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Animals 2019, 9(1), 31;

Thermal Micro-Environment during Poultry Transportation in South Central United States

Department of Poultry Science, University of Arkansas, Fayetteville, AR 72701, USA
Department of Biological & Agricultural Engineering, University of Arkansas, Fayetteville, AR 72701, USA
Tyson Foods, 2200 W Don Tyson Pkwy, Springdale, AR 72762, USA
Author to whom correspondence should be addressed.
Received: 10 December 2018 / Revised: 10 January 2019 / Accepted: 17 January 2019 / Published: 21 January 2019
(This article belongs to the Special Issue Farm Animal Transport)
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Simple Summary

This project monitored the internal micro-environments of live poultry transport trailers during loading and transport. For the 28 trips evaluated, trailers were modified using common USA industry mitigation practices designed to optimize bird comfort under a wide range of environmental conditions. In the cold season, double boarding of the exterior area of the transport modules elevated the internal temperature more than 8 °C above ambient temperatures as low as −16 °C. However, the temperature elevation may not be sufficient when ambient temperature was below 0 °C. In the warm season, surface wetting of birds and evaporative cooling applied during on-farm loading maintained trailer thermal conditions at or below ambient temperature for part of the road transport. However, this study suggests that additional improvement in equipment design or management is warranted when temperatures are extremely cold or hot.


This observational study was conducted to characterize the thermal micro- climate that broilers experienced in commercial poultry transporters under various weather conditions and typical management practices in the South Central USA. We continuously monitored temperature and relative humidity in 45 interior locations of 28 fully-loaded commercial trailers over 2 year spans from 2015–2016 in South Central USA. In the cold season, double boarding of the exterior area of the transport modules maintained temperatures at least 8 °C warmer than ambient temperatures as low as −16 °C. Overall, temperature at all locations decreased as transporters traveled from farms to processing plants during winter trips with double boards. In the hot season, assistance by evaporative cooling during on-farm loading resulted in interior temperatures within ± 2 °C of ambient conditions (up to 36 °C) during road transport. In the summer months, trailers uniformly gained 2 °C as vehicles travelled for 45 min from farms to plants. Apparent equivalent temperatures of the monitored summer trips averaged 80.5 °C, indicating possible heat stress conditions based on the thermal comfort zones defined by literature index values. For longer trips, cooling assistance on the farms may be insufficient to prevent temperatures from rising further into extremely hot conditions in the transporters, leading to a dangerous thermal environment. View Full-Text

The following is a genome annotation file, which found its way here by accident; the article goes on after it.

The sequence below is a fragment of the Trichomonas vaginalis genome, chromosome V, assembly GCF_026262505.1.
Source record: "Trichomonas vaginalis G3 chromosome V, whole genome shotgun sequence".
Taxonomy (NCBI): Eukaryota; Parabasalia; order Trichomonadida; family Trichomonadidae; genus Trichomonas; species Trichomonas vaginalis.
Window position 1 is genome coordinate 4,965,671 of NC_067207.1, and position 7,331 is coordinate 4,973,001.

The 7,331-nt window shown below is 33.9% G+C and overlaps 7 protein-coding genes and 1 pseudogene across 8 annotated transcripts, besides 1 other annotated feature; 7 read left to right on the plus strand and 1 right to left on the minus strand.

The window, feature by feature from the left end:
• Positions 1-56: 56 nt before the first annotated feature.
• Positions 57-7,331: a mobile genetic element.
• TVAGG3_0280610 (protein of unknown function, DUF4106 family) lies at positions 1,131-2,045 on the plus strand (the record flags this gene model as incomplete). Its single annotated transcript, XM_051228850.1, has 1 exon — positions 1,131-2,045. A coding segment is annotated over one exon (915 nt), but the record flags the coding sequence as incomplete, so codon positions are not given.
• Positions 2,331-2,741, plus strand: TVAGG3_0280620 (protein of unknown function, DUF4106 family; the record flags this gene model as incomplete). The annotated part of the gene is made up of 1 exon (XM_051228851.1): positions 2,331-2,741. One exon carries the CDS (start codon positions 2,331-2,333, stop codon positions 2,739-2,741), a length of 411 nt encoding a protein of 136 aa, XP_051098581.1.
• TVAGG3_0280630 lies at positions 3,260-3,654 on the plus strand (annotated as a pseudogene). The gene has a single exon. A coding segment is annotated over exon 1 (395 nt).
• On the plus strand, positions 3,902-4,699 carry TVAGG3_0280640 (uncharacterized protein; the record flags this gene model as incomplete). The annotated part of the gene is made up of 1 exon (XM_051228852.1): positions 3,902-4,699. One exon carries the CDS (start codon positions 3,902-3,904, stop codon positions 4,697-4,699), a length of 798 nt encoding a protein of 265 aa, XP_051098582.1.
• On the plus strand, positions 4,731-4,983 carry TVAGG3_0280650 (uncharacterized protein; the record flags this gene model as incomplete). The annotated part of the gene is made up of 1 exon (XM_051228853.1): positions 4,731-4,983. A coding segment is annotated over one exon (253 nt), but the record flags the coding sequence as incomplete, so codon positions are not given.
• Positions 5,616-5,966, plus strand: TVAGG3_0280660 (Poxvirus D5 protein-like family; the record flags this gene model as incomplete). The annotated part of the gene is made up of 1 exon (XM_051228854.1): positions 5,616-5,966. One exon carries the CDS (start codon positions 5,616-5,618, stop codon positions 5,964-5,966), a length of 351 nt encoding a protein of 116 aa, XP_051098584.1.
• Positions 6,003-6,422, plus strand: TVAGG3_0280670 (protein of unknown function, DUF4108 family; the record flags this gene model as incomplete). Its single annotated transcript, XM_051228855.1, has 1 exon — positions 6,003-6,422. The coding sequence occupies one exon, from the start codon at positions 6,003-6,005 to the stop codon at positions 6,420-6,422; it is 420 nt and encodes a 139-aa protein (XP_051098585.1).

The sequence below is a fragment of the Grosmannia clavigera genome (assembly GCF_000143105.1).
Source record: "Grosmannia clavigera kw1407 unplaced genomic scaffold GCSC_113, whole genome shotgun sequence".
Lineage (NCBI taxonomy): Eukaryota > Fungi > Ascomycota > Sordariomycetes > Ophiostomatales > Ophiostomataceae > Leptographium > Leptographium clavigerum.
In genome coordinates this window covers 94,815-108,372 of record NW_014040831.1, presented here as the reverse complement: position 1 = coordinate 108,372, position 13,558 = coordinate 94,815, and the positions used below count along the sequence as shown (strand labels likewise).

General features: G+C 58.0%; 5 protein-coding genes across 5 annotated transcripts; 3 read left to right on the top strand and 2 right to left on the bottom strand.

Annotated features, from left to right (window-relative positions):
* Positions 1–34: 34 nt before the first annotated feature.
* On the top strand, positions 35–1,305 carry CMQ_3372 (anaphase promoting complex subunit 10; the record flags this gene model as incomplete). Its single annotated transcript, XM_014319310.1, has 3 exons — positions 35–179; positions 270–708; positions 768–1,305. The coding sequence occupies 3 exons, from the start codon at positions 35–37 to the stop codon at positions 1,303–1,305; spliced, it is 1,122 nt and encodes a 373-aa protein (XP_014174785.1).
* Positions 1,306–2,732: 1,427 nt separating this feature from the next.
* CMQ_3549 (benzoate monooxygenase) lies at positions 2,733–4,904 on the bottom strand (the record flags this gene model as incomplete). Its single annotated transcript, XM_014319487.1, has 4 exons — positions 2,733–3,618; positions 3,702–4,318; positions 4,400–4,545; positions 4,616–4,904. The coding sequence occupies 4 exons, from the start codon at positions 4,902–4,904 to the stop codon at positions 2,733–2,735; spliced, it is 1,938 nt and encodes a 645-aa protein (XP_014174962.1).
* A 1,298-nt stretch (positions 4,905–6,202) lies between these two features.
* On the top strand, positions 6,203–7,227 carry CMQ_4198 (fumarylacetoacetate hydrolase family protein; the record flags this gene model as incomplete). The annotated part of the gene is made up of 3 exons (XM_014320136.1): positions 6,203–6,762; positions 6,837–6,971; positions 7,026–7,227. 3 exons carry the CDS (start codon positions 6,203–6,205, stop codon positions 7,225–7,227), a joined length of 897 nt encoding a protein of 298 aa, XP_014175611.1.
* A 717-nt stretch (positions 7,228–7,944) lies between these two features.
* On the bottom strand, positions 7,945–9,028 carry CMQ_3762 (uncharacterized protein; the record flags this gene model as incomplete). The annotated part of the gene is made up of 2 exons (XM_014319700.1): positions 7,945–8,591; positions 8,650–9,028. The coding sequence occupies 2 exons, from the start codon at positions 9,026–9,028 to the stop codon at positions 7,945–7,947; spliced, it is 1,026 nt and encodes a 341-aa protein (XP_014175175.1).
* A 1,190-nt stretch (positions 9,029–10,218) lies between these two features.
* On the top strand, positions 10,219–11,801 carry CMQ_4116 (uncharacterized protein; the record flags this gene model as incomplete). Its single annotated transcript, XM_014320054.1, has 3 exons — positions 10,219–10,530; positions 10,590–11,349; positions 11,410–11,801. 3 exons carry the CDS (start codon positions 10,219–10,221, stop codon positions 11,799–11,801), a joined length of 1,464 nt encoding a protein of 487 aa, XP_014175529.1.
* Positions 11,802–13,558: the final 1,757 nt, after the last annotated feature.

Keywords: broiler transport; thermal micro-environment; heat stress; animal welfare broiler transport; thermal micro-environment; heat stress; animal welfare

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This is an open access article distributed under the Creative Commons Attribution License which permits unrestricted use, distribution, and reproduction in any medium, provided the original work is properly cited (CC BY 4.0).

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Aldridge, D.J.; Luthra, K.; Liang, Y.; Christensen, K.; Watkins, S.E.; Scanes, C.G. Thermal Micro-Environment during Poultry Transportation in South Central United States. Animals 2019, 9, 31.

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